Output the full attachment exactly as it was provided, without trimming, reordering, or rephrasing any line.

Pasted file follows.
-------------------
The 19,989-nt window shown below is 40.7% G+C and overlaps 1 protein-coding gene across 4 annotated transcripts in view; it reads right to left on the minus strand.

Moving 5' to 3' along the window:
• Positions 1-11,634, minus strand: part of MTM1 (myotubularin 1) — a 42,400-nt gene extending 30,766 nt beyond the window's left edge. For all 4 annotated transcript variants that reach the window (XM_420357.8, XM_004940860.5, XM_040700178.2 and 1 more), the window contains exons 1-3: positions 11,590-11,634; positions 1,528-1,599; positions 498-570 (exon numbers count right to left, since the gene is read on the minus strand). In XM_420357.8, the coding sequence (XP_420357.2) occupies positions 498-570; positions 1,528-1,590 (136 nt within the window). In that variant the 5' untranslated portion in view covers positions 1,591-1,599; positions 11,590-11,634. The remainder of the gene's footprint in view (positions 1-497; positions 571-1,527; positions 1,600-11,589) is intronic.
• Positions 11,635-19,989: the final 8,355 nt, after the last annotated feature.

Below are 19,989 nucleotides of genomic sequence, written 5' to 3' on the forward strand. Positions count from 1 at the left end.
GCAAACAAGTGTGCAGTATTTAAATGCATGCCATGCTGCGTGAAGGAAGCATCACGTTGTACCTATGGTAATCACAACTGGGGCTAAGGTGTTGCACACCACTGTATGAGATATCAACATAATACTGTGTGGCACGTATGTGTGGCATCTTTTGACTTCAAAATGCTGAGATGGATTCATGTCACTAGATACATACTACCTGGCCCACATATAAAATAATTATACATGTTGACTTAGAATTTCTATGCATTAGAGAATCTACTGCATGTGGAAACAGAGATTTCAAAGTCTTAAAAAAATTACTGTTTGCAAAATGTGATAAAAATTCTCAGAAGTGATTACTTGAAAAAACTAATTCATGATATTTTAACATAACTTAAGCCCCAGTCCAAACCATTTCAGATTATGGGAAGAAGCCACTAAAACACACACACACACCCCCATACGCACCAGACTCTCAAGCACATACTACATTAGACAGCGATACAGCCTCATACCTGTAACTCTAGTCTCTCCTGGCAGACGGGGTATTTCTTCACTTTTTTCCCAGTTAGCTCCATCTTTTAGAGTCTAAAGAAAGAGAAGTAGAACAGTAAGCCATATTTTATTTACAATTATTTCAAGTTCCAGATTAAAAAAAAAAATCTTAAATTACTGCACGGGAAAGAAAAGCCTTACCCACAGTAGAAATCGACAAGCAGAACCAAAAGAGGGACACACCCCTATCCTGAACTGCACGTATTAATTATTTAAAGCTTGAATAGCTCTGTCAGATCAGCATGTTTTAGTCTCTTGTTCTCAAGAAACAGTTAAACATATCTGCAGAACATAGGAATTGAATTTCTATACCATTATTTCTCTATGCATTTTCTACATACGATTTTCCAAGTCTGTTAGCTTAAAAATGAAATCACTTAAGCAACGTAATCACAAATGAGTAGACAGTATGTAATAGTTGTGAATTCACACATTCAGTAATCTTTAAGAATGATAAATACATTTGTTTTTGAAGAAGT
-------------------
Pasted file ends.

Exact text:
The 19,989-nt window shown below is 40.7% G+C and overlaps 1 protein-coding gene across 4 annotated transcripts in view; it reads right to left on the minus strand.

Moving 5' to 3' along the window:
• Positions 1-11,634, minus strand: part of MTM1 (myotubularin 1) — a 42,400-nt gene extending 30,766 nt beyond the window's left edge. For all 4 annotated transcript variants that reach the window (XM_420357.8, XM_004940860.5, XM_040700178.2 and 1 more), the window contains exons 1-3: positions 11,590-11,634; positions 1,528-1,599; positions 498-570 (exon numbers count right to left, since the gene is read on the minus strand). In XM_420357.8, the coding sequence (XP_420357.2) occupies positions 498-570; positions 1,528-1,590 (136 nt within the window). In that variant the 5' untranslated portion in view covers positions 1,591-1,599; positions 11,590-11,634. The remainder of the gene's footprint in view (positions 1-497; positions 571-1,527; positions 1,600-11,589) is intronic.
• Positions 11,635-19,989: the final 8,355 nt, after the last annotated feature.

Below are 19,989 nucleotides of genomic sequence, written 5' to 3' on the forward strand. Positions count from 1 at the left end.
GCAAACAAGTGTGCAGTATTTAAATGCATGCCATGCTGCGTGAAGGAAGCATCACGTTGTACCTATGGTAATCACAACTGGGGCTAAGGTGTTGCACACCACTGTATGAGATATCAACATAATACTGTGTGGCACGTATGTGTGGCATCTTTTGACTTCAAAATGCTGAGATGGATTCATGTCACTAGATACATACTACCTGGCCCACATATAAAATAATTATACATGTTGACTTAGAATTTCTATGCATTAGAGAATCTACTGCATGTGGAAACAGAGATTTCAAAGTCTTAAAAAAATTACTGTTTGCAAAATGTGATAAAAATTCTCAGAAGTGATTACTTGAAAAAACTAATTCATGATATTTTAACATAACTTAAGCCCCAGTCCAAACCATTTCAGATTATGGGAAGAAGCCACTAAAACACACACACACACCCCCATACGCACCAGACTCTCAAGCACATACTACATTAGACAGCGATACAGCCTCATACCTGTAACTCTAGTCTCTCCTGGCAGACGGGGTATTTCTTCACTTTTTTCCCAGTTAGCTCCATCTTTTAGAGTCTAAAGAAAGAGAAGTAGAACAGTAAGCCATATTTTATTTACAATTATTTCAAGTTCCAGATTAAAAAAAAAAATCTTAAATTACTGCACGGGAAAGAAAAGCCTTACCCACAGTAGAAATCGACAAGCAGAACCAAAAGAGGGACACACCCCTATCCTGAACTGCACGTATTAATTATTTAAAGCTTGAATAGCTCTGTCAGATCAGCATGTTTTAGTCTCTTGTTCTCAAGAAACAGTTAAACATATCTGCAGAACATAGGAATTGAATTTCTATACCATTATTTCTCTATGCATTTTCTACATACGATTTTCCAAGTCTGTTAGCTTAAAAATGAAATCACTTAAGCAACGTAATCACAAATGAGTAGACAGTATGTAATAGTTGTGAATTCACACATTCAGTAATCTTTAAGAATGATAAATACATTTGTTTTTGAAGAAGT